Christ, is here to give us His life if we are willing to let go of the lifelessness that we have known up to now.

He has done his part now. Let us do ours.

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Tuesday, December 20, 2016


We humbly asked Him to remove our shortcomings.

For God can use sorrow in our lives to help us turn away from sin and seek salvation. We will never regret that kind of sorrow. But sorrow without repentance is the kind that results in death. 2 Corinthians 7:10, NLT

“We can accept God’s good gifts too easily. Grace can be accepted only when we face our own inabilities. Forgiveness can be embraced only when we lay bare our wrongdoing, and hope can be imparted only when we face the reality of our own despair.” - Charles Ringma

Journey From Shame to Grace

Humility is an awareness that we are both imperfect and worthwhile at the same time. Humility is a high ground that traverses the bogs and swamps of grandiosity and self-hatred. Humility chooses to follow God’s plan over our own. When we live humbly, which we can be defined as consistently choosing God’s way of doing things over our own way of doing things, impossibly good things begin to happen to otherwise impossible people like us. We get turned inside out. Our attitude begins to change. Our outlook on life becomes healthier and more balanced. The destructive feelings we have had for ourselves will diminish. We will begin to see things differently. As we change on the inside, things around us begin to change as well. Life and the way we live it begin to make sense.

Humility is an acceptance of ourselves, sin and all. Humility helps us to see ourselves with one eye to evaluate and the other eye to appreciate. Humility admits to shortcoming and wrongdoing, then it reaches out and accepts the help that is needed to make serious changes. Humility helps us to understand the problems that we cannot solve on our own. This is why Jesus becomes increasingly important to us in our recovery. For you see, God never expects us to solve all of our problems on our own. He understands that our character defects and our addictions are beyond our ability to change. So, God offers to do for us what we can never do for ourselves. He offers to transform us by taking our character defects and, in exchange, replacing them with the character of Jesus. All we have to do to is to give up our character defects to Him and humbly receive Jesus’ character as God, according to His plan, builds it in us.

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Wednesday, December 14, 2016


Admitted to God, to ourselves and to another human being the exact nature of our wrongs.

He who conceals his sins does not prosper, but whoever confesses and renounces them finds mercy. Blessed is the man who always fears the LORD, but he who hardens his heart falls into trouble.
Proverbs 28:13-14 NLT

"My false and private self is the one who wants to exist outside the reach of God’s will and God’s love – outside of reality and outside of life. And such a self cannot help but be an illusion."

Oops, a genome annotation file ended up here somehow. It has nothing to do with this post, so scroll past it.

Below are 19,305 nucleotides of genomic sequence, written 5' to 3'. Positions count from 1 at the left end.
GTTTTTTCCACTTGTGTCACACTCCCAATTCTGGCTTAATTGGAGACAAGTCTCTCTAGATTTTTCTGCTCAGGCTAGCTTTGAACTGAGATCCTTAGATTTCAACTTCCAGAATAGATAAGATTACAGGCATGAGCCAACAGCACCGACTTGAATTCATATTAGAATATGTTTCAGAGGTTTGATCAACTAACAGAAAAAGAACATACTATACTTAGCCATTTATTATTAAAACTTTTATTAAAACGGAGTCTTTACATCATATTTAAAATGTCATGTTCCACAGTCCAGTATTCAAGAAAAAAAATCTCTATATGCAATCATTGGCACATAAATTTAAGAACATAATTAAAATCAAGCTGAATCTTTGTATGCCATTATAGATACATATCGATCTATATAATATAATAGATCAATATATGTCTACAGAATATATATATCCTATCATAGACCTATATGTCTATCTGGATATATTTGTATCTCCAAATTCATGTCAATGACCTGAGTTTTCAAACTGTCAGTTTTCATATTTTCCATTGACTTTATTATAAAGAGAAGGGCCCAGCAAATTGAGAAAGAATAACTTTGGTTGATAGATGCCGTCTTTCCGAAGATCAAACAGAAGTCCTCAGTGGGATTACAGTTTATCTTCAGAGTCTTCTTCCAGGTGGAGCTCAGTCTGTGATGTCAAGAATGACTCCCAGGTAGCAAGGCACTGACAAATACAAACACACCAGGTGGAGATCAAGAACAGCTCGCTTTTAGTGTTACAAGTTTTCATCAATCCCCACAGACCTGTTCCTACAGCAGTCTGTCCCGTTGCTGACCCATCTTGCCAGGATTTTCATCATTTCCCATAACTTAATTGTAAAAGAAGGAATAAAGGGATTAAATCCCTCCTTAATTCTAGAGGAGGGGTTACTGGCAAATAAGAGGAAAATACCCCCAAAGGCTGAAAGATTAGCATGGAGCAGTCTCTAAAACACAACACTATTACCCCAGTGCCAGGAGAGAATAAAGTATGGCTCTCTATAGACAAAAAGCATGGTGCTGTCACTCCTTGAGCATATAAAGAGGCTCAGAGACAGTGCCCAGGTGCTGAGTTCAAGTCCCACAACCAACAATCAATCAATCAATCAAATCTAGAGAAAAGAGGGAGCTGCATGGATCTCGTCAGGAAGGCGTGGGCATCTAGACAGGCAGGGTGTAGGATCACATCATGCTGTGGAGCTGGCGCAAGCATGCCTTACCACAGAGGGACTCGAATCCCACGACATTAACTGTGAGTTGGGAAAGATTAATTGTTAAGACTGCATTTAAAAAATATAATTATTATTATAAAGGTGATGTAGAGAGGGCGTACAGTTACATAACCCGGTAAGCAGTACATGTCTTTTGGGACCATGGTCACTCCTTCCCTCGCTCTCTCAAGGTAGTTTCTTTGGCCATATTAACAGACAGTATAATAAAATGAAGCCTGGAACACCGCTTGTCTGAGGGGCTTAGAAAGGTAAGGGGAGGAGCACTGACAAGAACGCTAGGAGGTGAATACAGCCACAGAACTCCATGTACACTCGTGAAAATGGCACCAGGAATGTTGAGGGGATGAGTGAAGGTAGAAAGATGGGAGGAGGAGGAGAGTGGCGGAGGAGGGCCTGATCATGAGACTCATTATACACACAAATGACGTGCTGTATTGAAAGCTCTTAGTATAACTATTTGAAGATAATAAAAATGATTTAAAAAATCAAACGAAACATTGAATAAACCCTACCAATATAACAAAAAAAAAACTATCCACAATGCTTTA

-Thomas Merton

Admitting to God

Getting honest about the details of our lives is the most powerful thing we can do to strengthen our intimate connection with God. Honesty puts us on the same page with Him. Knowing that He knows everything about us, there is no reason to hide what is inside of us anymore. When we get honest with God, we “cash the check” so to speak; we open ourselves up and receive the grace that He has already provided for us, through Christ.

Step Five is not a religious exercise so it’s important that we don’t over -spiritualize this aspect of our recovery. We are just admitting, with as much detail as we can, what God already knows. We acknowledge that we have never benefited from minimizing our weaknesses and shortcomings. We admit our pride and our stubbornness, with as much clarity as possible, most notably all of our silly attempts to solve our spiritual and emotional problems. We confess that we have been self righteousness in covert and creative ways. We admit that we have never fooled God and that we rarely fooled anyone else, only ourselves. We tell the details about how we have judged other people and, with as much humility as possible, we admit how our religiosity has kept God, and the goodness that He intends for us, at arm’s length.

God has known us in a deep way. Now we will begin to know ourselves in a deep way, too. As we are willing to admit the exact nature of our wrongs to God, we will be able to accept the acceptance that He gives. As we accept the acceptance that He gives, we will begin to accept ourselves in the same way; even the worst about us. The more we admit our shortcomings to God, the more we slice away at the fears that have ruled us from the inside. We will learn to be at peace with the mysterious ways of God. Accepting His deep acceptance, we will no longer be obsessed with trying to figure out the hidden streams and currents of God. We will lose our inhibitions. We will want to strip down, reveal ourselves completely and swim in the power of goodness that God offers to us. We will never sink or get lost when we are honest with God. He’ll do the navigating for us. Knowing that we are known by God in this intimate way, we can live at rest. We will be buoyed in His grace forever, floating and moving with the currents of His guidance and care. There is no need to fear the oceanic mystery of God anymore. No matter where His currents lead our lives, the ultimate destination for us is more than very, very good.